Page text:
- You want to keep the board absolutely clear. If you don’t, Flametongue Totem can make you very sad.
- Don’t go all in on a big VanCleef or Questing, at least not without Conceal – Hex can ruin your effort completely.
- Remember that most of the Midrange Shaman lists run Bloodlust, so try to play around it.
- When it comes to good sides of the matchup, Shamans have hard time dealing with Gadgetzan Auctioneer + Conceal. Also, if you clear their board, you should be able to outtempo them quite well – cards like Thunder Bluff Valiant are amazing when Shaman has board full of totems, but dropping it on the empty board and it eating Sap right a way is a huge tempo win for you. Face damage is also pretty precious against Shamans – some builds run Jinyu Waterspeaker. When setting up lethal, however, take all the Taunts into the Account – 2x Thing from Below, 2x Feral Spirit and a potential Taunt totem.
- Matchup vs RenoLock is really favorable for Rogue. You generally shouldn’t have hard time, because you don’t have to worry about your health total – their early game is very slow. RenoLock is also very susceptible to burst and you have a lot of burst. They also have very hard time dealing with a Stealthed Gadgetzan Auctioneer or early VanCleef. If you play this matchup right, it’s hard to lose.
- You really want to open with an early Pirate. Since RenoLock’s early game is very slow, he will often tap on turn 2/3, so a single Pirate (or well, two if you count Patches) can push for a lot of damage. You can also try going for the Cold Blood on Patches right away, it’s 5 instant damage and you put Warlock on having Mortal Coil. If he doesn’t, you’re in a great spot. And since it’s very early in the game and Warlock plays only 1, the odds are in your favor.
- Stab him in the face with your Hero Power. You won’t likely need that dagger for minions, because first minions he drop are often big. Get as much damage as possible – each Hero Power is 2 extra damage and just sitting on the dagger for the half of the game isn’t too useful. You can sit on 1 charge if you feel that you might need it. It also makes Acidic Swamp Ooze less punishing. The card isn’t great against you, but if he hits a full dagger it’s still 2 mana worth of tempo.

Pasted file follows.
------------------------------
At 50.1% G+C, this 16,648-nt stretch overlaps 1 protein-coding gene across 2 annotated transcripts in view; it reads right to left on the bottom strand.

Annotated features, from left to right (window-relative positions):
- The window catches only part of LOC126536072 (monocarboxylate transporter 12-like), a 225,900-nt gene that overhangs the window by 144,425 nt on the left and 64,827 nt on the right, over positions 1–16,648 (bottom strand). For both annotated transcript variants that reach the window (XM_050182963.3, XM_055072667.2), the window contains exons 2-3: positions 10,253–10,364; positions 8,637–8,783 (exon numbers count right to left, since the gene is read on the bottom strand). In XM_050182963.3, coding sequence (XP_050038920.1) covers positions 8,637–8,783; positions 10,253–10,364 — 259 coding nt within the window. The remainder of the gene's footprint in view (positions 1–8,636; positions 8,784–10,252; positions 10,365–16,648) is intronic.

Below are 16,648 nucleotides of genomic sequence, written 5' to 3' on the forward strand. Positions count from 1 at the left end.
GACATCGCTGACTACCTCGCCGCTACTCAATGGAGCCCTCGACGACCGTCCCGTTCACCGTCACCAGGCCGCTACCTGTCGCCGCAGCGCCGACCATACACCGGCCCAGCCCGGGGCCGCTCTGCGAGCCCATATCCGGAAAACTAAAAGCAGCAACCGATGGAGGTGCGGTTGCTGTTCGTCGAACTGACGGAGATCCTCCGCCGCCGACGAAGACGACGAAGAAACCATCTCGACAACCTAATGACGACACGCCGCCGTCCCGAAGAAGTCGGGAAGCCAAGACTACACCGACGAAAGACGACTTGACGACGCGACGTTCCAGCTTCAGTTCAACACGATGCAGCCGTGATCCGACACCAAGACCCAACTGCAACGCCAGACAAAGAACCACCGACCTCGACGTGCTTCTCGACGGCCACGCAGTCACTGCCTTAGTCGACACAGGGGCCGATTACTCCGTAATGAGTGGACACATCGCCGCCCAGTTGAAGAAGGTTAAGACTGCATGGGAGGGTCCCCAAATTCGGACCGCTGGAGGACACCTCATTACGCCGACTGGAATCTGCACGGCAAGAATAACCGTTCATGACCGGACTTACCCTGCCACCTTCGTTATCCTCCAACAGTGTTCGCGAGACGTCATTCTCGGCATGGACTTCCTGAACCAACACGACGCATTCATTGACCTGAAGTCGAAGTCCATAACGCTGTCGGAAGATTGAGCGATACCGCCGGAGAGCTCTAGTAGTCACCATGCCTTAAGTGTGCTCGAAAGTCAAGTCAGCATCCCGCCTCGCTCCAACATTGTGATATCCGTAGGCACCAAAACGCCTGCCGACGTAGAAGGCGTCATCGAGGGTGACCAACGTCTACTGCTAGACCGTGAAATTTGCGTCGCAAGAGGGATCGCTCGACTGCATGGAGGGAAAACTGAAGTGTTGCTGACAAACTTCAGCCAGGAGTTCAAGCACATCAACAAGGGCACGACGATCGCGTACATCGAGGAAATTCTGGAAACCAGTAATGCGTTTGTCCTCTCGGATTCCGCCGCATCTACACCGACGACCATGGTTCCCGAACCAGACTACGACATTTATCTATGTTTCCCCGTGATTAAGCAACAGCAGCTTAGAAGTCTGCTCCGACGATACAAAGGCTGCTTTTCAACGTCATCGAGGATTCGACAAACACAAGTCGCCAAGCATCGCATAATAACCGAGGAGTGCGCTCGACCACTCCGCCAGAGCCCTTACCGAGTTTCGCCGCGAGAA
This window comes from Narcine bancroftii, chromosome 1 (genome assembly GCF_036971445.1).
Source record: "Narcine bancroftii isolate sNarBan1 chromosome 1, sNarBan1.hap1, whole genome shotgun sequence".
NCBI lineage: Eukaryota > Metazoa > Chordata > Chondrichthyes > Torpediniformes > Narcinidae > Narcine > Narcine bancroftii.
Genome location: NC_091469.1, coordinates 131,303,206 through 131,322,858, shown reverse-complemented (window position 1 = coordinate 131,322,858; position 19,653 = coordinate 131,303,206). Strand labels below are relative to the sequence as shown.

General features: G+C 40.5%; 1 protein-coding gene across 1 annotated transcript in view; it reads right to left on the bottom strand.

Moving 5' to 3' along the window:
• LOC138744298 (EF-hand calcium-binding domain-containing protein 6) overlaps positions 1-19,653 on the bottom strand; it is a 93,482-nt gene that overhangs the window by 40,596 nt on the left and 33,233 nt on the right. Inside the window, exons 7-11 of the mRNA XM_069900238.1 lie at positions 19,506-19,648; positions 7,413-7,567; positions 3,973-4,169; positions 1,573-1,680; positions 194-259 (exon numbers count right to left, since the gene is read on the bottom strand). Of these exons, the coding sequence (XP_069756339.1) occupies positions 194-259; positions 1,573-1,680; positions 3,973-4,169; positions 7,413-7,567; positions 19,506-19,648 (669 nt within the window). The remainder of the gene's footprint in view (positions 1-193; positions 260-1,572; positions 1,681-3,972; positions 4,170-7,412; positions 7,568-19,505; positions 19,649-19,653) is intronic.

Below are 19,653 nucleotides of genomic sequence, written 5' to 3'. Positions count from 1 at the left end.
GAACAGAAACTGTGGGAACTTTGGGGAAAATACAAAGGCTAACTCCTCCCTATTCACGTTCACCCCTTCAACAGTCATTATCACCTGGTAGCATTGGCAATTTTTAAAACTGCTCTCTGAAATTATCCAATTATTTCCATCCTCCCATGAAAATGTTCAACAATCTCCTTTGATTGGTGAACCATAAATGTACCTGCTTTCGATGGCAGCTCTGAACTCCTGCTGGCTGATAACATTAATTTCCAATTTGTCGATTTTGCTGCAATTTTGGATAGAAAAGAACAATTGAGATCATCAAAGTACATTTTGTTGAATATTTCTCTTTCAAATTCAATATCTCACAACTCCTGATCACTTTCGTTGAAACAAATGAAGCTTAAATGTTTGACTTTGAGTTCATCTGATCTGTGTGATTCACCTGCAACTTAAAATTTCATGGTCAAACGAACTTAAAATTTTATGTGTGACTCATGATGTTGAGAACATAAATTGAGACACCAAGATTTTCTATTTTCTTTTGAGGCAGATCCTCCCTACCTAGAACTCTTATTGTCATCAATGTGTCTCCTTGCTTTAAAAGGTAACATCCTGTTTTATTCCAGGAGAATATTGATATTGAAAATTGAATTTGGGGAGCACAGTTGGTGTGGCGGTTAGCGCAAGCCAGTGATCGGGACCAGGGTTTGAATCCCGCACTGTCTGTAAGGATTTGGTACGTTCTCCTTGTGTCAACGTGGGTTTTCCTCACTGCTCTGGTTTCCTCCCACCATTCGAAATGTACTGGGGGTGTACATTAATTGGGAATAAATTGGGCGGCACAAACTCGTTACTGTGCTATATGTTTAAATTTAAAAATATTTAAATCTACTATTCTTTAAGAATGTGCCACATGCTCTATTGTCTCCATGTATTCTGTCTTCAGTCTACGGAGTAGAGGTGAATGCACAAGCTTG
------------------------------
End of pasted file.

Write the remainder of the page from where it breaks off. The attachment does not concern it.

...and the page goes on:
- Sap is one of the best cards in this matchup. It’s even better if you can Prep it out while playing something else. Prep works amazingly well on RenoLock’s slow turn 4 plays. If you can play something on top of Sapping or you already have some Pirates (possibly buffed with Cold Blood), the card might be dead, he might not be able to replay it without being afraid of dying.
- Conceal is great in this matchup. Use it after buffing your minion with Cold Blood to guarantee next attack. But try to focus on Concealing minions that are over 3 health, so they won’t die to Hellfire. You also want to get the Questing out of Hellfire’s range.
- Reno Jackson might be problematic, but it’s not game over for you at all. If you put enough mid game pressure, you should be able to force an early Reno when the Warlock still hasn’t dealt with your board. Reno is pretty weak if you have 10+ damage ready to punch him right away.
- Try to kill the minions (or Sap them) to play around Shadowflame.
- Try to set up lethal as soon as possible. The longer the game goes, the better it is for RenoLock. You want to finish it quite quickly. After putting the minion pressure, you should be able to finish him with Leeroy + burn combination.
- From turn 8 onwards, you don’t want to overcommit on the board. Have 2-3 minions at the same time to play around Twisting Nether. You should always have some ways to refill the board to keep the pressure. You don’t want to give the Warlock a turn when he can just develop whatever he wants.